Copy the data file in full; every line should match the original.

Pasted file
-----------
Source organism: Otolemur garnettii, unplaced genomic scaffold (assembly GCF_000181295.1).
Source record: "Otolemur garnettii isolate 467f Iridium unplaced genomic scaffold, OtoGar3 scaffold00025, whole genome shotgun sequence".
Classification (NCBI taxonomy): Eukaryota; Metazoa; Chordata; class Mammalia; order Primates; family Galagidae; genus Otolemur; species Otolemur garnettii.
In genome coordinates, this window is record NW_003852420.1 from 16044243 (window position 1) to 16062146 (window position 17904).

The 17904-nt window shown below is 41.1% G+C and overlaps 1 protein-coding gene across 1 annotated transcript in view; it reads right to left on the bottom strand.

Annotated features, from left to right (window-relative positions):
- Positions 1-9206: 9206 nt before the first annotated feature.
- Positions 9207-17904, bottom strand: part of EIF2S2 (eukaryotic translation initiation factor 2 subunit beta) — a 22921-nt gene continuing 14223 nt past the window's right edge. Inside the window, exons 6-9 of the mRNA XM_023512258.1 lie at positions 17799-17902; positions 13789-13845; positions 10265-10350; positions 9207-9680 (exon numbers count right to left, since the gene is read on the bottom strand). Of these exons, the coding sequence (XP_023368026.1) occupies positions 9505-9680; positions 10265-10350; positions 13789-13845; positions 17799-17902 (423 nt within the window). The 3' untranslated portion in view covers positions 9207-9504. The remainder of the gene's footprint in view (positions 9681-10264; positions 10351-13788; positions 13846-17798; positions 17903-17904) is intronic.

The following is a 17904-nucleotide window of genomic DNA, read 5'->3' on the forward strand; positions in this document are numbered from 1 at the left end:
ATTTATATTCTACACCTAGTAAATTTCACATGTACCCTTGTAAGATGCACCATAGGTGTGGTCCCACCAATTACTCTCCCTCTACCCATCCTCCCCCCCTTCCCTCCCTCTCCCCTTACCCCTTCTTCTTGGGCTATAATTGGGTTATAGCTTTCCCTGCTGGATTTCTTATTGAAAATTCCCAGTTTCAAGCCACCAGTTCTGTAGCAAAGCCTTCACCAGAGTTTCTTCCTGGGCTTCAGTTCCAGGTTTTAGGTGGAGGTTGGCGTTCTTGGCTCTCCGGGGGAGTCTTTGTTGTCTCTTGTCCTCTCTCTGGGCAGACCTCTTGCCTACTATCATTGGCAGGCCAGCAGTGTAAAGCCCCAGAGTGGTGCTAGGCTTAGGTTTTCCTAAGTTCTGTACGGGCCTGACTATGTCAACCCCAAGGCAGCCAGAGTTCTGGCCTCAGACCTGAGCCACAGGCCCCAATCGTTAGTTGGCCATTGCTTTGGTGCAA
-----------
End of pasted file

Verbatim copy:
Source organism: Otolemur garnettii, unplaced genomic scaffold (assembly GCF_000181295.1).
Source record: "Otolemur garnettii isolate 467f Iridium unplaced genomic scaffold, OtoGar3 scaffold00025, whole genome shotgun sequence".
Classification (NCBI taxonomy): Eukaryota; Metazoa; Chordata; class Mammalia; order Primates; family Galagidae; genus Otolemur; species Otolemur garnettii.
In genome coordinates, this window is record NW_003852420.1 from 16044243 (window position 1) to 16062146 (window position 17904).

The 17904-nt window shown below is 41.1% G+C and overlaps 1 protein-coding gene across 1 annotated transcript in view; it reads right to left on the bottom strand.

Annotated features, from left to right (window-relative positions):
- Positions 1-9206: 9206 nt before the first annotated feature.
- Positions 9207-17904, bottom strand: part of EIF2S2 (eukaryotic translation initiation factor 2 subunit beta) — a 22921-nt gene continuing 14223 nt past the window's right edge. Inside the window, exons 6-9 of the mRNA XM_023512258.1 lie at positions 17799-17902; positions 13789-13845; positions 10265-10350; positions 9207-9680 (exon numbers count right to left, since the gene is read on the bottom strand). Of these exons, the coding sequence (XP_023368026.1) occupies positions 9505-9680; positions 10265-10350; positions 13789-13845; positions 17799-17902 (423 nt within the window). The 3' untranslated portion in view covers positions 9207-9504. The remainder of the gene's footprint in view (positions 9681-10264; positions 10351-13788; positions 13846-17798; positions 17903-17904) is intronic.

The following is a 17904-nucleotide window of genomic DNA, read 5'->3' on the forward strand; positions in this document are numbered from 1 at the left end:
ATTTATATTCTACACCTAGTAAATTTCACATGTACCCTTGTAAGATGCACCATAGGTGTGGTCCCACCAATTACTCTCCCTCTACCCATCCTCCCCCCCTTCCCTCCCTCTCCCCTTACCCCTTCTTCTTGGGCTATAATTGGGTTATAGCTTTCCCTGCTGGATTTCTTATTGAAAATTCCCAGTTTCAAGCCACCAGTTCTGTAGCAAAGCCTTCACCAGAGTTTCTTCCTGGGCTTCAGTTCCAGGTTTTAGGTGGAGGTTGGCGTTCTTGGCTCTCCGGGGGAGTCTTTGTTGTCTCTTGTCCTCTCTCTGGGCAGACCTCTTGCCTACTATCATTGGCAGGCCAGCAGTGTAAAGCCCCAGAGTGGTGCTAGGCTTAGGTTTTCCTAAGTTCTGTACGGGCCTGACTATGTCAACCCCAAGGCAGCCAGAGTTCTGGCCTCAGACCTGAGCCACAGGCCCCAATCGTTAGTTGGCCATTGCTTTGGTGCAA